There are so many mysteries connected with the novel coronavirus. Why are children not as susceptible as adults? Why do some people become desperately ill while others have only mild symptoms? Why do some experience the so-called “long-haul” aftereffects for months, while others recover quickly?
One of the newest puzzles involves those who have been fully vaccinated but still go on to test positive for the virus.
Two of the highest-profile examples of this that our concierge doctors have noted in the last few weeks are those of comedian Bill Maher and baseball’s New York Yankees.
Earlier this month, Maher canceled the taping of his HBO series “Real Time with Bill Maher” after announcing he had tested positive for COVID-19, even though he’d been fully vaccinated. (“Fully vaccinated” means having received both doses of either the Moderna or Pfizer vaccines or a single dose of the Johnson & Johnson vaccine, and having waited an additional two weeks for the vaccine’s immunity to take full effect.)
Maher’s test was part of a routine weekly check of the show’s staff, and he has no symptoms.
That same week, the Yankees announced that nine members of their traveling staff, players, and coaches had tested positive, despite being fully vaccinated. All but one of these were asymptomatic.
Proof of efficacy
Does this mean the vaccines don’t work? Quite the contrary, according to public health experts. The Centers for Disease Control and Prevention (CDC) says that vaccine breakthrough cases are to be expected, because no vaccines are 100 percent effective at preventing illness in vaccinated individuals.
Still, the numbers regarding efficacy so far are pretty impressive. The CDC reports that of the 95 million Americans who had been fully vaccinated by April 26, just 0.01 percent of them (9,245) are known to have caught the virus. Of those, 132 people—just over one percent—died from the disease.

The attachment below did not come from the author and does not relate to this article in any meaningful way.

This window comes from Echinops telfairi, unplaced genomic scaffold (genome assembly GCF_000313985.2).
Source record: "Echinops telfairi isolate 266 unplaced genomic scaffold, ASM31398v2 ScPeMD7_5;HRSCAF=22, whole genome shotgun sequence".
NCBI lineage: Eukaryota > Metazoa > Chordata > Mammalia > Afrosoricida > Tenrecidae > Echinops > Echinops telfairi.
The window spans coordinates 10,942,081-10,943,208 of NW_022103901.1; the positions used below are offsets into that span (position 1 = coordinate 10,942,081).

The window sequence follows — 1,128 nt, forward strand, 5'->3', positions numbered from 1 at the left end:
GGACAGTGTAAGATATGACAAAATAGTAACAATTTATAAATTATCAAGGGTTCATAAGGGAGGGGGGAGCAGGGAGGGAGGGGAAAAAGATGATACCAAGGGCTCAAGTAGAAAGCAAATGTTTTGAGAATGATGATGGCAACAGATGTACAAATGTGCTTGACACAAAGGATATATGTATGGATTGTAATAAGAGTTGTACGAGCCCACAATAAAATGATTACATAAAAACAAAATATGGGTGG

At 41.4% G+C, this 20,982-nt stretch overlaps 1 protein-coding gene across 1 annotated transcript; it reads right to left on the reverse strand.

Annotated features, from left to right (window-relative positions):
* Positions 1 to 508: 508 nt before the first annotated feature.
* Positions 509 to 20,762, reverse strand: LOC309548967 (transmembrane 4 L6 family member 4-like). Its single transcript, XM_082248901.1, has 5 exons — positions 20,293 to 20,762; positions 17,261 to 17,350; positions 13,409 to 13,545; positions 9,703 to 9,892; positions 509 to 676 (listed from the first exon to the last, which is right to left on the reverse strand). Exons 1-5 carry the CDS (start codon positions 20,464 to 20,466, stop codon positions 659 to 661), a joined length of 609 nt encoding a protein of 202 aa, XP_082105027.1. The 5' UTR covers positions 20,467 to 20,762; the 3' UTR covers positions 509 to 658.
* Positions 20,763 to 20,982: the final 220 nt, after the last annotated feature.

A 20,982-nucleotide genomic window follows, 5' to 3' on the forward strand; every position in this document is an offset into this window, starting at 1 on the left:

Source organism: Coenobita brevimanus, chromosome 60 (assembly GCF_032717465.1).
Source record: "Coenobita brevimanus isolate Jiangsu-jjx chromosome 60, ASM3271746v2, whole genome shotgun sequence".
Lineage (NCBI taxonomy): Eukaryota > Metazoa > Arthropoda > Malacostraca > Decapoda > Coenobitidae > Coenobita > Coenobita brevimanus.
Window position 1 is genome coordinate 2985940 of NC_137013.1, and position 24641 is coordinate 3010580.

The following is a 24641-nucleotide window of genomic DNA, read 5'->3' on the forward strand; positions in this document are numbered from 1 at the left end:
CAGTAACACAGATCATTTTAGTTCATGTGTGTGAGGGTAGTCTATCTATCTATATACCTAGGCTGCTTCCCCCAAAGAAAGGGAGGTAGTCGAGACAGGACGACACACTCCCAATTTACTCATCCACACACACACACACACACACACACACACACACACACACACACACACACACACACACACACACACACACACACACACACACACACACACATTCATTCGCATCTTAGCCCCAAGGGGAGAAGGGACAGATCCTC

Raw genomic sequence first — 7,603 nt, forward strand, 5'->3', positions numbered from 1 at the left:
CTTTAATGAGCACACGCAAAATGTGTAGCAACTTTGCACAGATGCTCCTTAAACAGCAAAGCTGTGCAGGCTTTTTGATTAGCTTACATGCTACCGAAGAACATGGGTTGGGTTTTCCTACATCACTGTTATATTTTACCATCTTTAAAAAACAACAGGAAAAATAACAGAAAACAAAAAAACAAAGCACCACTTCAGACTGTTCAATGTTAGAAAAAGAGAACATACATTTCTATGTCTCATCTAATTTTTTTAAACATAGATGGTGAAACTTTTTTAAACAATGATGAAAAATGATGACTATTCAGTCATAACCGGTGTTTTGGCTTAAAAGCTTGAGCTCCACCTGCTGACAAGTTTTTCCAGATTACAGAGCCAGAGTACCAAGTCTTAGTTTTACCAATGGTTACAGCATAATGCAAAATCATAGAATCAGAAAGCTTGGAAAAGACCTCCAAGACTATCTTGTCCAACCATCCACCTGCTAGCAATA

“When people hear about breakthrough infections, they automatically think ‘oh, these vaccines are not working,’ or ‘they’re not effective,’ ” Richard Teran, an epidemiologist with the CDC’s Epidemic Intelligence Service, told Science News. “That is just not true. The majority of individuals who do get the vaccine are protected against COVID [-19] infection and also from severe disease.”
Zach Binney, a sports epidemiologist and assistant professor at Oxford College of Emory University, and Angela L. Rasmussen, a research scientist at the University of Saskatchewan’s Vaccine and Infectious Disease Organization, supported that view.
In an opinion piece for The Washington Post, they wrote:
“While [the vaccines] don’t eliminate the possibility of becoming infected, they virtually eliminate the risk of severe disease and death by preparing your immune system to fight the virus so it can respond more quickly and strongly. Cases that would have been hospitalizations become colds, and symptomatic cases become asymptomatic. Most infections are avoided entirely.”
Should you still wear a mask?
Which brings us to the question of masks. Once you’re fully vaccinated, do you still need to wear a mask? Local regulations continue to vary, as do requirements in private businesses such as stores and workplaces. But from a medical standpoint, “If you’re vaccinated, you’re very safe,” Dr. Anthony Fauci told MSNBC recently.
Of course, children under the age of 12 are not yet eligible for the vaccines. While many believe that children can’t get COVID-19, they can and do. Over 3.7 million children have done so. Of those, approximately 250 have died.
Earlier this month, the American Academy of Pediatrics (AAP) reported that children now make up 22.4 percent of all new weekly cases.
Two weeks ago, West Palm Beach County health director Dr. Alina Alonso reported that 15 percent of new COVID-19 cases in Palm Beach County on May 16 were among 5- to 14-year-olds. That’s an increase from 10 percent of new cases in the same age group two weeks earlier.
Other reasons to wear a mask
Besides protecting children, others may choose to continue wearing masks despite being fully vaccinated. For instance, anyone who is immuno-compromised should continue to wear masks in crowded indoor spaces where everyone present may not be fully vaccinated.
“If you are a cancer patient on chemotherapy, or you are on an immunosuppressive for a kidney transplant, you also will have a much higher chance of becoming infected despite being vaccinated,” Dr. Leana Wen, an emergency physician and public health professor at George Washington University, told MarketWatch.
The CDC further clarified its guidance on masks with a warning: “If you have a condition or are taking medications that weaken your immune system, you may NOT be fully protected even if you are fully vaccinated. Talk to your healthcare provider. Even after vaccination, you may need to continue taking all precautions.”